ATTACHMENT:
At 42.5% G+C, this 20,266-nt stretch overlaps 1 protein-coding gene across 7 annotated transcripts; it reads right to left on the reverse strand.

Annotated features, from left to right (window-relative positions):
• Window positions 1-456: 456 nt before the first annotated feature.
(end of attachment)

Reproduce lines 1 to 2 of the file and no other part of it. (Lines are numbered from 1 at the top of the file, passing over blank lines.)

At 42.5% G+C, this 20,266-nt stretch overlaps 1 protein-coding gene across 7 annotated transcripts; it reads right to left on the reverse strand.

Annotated features, from left to right (window-relative positions):